I learned a lot, standing in my barbed wire corner and watching. The riders had to herd the cattle through a lot of open acreage, then through two narrow (for a herd) gates, after which the land opened up into major open acreage again, just when they needed the herd to go left.
The first rider brought in a smaller clump of cattle through the first gate, began to push them through the second, then went ahead of them to keep them from veering out into the open acreage again. I mentally dubbed her the Point person. (I have no idea what this is in cattle speak. Bella, Kimber…anyone…does this job have a name?) After turning her cows towards the pens, she came back and took up a position to block cattle from the sea of open land, and push them off to the left. It was a wait.
Imagine being the person relied upon to quietly turn a hundred cows or so, after they’re pushed through the gates. Sure, help would be handy…as soon as a rider could get through the rest of the herd without spooking them!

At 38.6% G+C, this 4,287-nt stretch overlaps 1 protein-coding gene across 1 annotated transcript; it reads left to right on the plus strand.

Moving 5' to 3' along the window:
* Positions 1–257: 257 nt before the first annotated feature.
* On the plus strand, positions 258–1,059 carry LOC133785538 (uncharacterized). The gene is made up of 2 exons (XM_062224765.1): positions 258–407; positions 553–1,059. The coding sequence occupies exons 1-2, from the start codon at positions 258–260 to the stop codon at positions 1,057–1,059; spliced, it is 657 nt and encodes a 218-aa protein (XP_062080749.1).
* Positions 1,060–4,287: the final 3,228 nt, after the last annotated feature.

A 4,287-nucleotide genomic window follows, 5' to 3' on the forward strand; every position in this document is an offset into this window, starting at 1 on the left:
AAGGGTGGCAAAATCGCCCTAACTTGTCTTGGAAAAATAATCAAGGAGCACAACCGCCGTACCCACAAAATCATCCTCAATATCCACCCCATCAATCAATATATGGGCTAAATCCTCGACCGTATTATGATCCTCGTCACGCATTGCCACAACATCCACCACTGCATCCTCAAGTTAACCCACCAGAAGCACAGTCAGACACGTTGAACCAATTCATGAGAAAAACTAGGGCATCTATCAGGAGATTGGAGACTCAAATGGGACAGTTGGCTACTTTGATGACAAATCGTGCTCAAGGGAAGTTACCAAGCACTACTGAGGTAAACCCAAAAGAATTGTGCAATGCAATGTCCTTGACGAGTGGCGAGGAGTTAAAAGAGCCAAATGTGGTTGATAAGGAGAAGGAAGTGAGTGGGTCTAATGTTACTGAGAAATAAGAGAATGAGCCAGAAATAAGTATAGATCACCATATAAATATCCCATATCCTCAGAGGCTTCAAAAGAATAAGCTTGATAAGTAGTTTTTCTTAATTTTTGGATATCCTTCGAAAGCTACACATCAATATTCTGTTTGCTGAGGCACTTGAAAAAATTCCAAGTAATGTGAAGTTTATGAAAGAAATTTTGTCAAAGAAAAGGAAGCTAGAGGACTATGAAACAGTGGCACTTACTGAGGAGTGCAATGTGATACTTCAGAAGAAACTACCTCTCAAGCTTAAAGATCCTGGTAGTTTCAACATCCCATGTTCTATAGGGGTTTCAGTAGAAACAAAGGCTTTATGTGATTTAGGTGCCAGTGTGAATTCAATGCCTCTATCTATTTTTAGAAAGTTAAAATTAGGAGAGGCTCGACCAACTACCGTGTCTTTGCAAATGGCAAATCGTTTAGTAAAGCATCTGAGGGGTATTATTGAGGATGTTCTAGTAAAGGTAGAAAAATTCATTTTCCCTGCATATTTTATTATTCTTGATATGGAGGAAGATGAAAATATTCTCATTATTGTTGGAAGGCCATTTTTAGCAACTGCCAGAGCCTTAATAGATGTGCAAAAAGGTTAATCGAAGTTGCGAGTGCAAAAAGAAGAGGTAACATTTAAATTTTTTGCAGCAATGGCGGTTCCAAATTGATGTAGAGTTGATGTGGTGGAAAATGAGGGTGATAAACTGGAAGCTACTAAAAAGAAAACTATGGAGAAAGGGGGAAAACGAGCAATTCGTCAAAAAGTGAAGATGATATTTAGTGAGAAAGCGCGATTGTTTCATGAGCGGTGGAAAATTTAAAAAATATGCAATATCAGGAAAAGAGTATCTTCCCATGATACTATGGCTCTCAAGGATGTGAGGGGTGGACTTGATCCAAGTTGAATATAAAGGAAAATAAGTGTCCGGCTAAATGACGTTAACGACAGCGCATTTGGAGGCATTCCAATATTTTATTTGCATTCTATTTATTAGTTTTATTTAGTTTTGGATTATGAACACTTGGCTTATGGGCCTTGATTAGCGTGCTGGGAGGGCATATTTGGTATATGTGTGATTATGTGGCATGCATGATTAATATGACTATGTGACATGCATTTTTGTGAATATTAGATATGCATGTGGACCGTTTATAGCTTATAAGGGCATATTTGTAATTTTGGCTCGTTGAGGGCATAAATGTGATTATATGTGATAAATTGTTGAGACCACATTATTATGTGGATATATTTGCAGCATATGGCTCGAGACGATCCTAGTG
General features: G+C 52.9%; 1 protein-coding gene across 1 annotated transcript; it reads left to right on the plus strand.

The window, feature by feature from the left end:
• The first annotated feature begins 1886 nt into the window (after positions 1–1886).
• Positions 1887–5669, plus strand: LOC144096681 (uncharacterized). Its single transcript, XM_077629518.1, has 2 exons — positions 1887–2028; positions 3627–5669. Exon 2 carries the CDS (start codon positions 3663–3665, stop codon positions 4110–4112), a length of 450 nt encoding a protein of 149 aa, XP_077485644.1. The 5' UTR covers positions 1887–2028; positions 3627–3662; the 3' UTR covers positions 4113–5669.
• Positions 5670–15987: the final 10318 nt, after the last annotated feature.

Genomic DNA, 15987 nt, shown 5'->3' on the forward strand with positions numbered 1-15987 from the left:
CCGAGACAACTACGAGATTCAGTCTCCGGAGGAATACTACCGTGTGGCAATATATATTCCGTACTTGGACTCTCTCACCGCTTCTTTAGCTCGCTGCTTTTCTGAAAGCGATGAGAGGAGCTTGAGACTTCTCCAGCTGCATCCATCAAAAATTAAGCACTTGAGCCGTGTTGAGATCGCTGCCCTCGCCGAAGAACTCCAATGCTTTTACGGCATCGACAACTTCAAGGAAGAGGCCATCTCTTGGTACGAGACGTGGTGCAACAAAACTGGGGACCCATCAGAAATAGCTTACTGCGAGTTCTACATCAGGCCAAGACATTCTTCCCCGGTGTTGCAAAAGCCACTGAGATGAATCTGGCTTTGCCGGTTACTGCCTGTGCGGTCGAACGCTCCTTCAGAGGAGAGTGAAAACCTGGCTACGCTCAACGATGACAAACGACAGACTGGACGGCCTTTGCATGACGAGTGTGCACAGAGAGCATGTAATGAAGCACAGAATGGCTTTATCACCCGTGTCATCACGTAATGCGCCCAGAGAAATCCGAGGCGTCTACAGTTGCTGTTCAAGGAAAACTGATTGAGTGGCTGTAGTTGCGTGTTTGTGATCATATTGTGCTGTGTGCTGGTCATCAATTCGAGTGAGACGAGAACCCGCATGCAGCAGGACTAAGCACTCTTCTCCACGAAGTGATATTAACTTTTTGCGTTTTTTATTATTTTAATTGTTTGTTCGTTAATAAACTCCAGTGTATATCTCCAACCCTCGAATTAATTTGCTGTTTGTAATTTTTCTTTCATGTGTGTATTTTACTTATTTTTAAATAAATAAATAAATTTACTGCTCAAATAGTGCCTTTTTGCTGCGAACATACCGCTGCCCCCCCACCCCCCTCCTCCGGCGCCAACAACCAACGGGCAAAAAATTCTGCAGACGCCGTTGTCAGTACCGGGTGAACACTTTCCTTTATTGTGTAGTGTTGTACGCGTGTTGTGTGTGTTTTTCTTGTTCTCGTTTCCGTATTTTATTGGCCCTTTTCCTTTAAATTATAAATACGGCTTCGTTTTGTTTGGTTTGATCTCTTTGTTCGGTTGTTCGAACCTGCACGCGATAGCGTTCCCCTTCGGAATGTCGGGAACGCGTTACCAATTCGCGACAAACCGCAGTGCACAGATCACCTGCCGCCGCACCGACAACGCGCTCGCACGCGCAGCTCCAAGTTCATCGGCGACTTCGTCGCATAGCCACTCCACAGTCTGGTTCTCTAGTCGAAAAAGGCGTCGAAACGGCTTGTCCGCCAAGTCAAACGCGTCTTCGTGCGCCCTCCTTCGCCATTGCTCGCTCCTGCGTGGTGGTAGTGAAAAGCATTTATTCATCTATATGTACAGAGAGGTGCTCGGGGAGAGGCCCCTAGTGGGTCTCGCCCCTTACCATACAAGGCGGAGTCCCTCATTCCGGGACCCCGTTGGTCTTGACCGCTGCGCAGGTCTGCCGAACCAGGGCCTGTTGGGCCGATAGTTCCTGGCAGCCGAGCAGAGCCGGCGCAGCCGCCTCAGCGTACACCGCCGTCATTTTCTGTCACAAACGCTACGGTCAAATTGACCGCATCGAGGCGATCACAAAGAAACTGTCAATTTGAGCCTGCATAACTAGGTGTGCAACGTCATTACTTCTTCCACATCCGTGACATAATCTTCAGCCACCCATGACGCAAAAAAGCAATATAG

The idea is to walk the cows in quietly, both for their sakes and yours. I’m guessing (despite what we see on TV) dealing with a herd of panicked, running cows would be incredibly difficult. I often saw the riders stop, quietly reposition their bubbles of space, wait, check everyone else’s position, and then start walking again.
To get a sense of how aware cattle are, and how easily they can be spooked:
These cows were part of the first group coming through gate 1. I was quite far away, using a zoom lens. Time to move to position #2. Stopping cows is bad. Slowly, quietly, I turn my back, pick my way up the hill through gate 2, and move into a far corner, using the point rider as cover. The minute I stopped looking at them, they started moving forward again. Given the choice, horse and rider is what the cows will register, not person way back against fence post with one giant eye.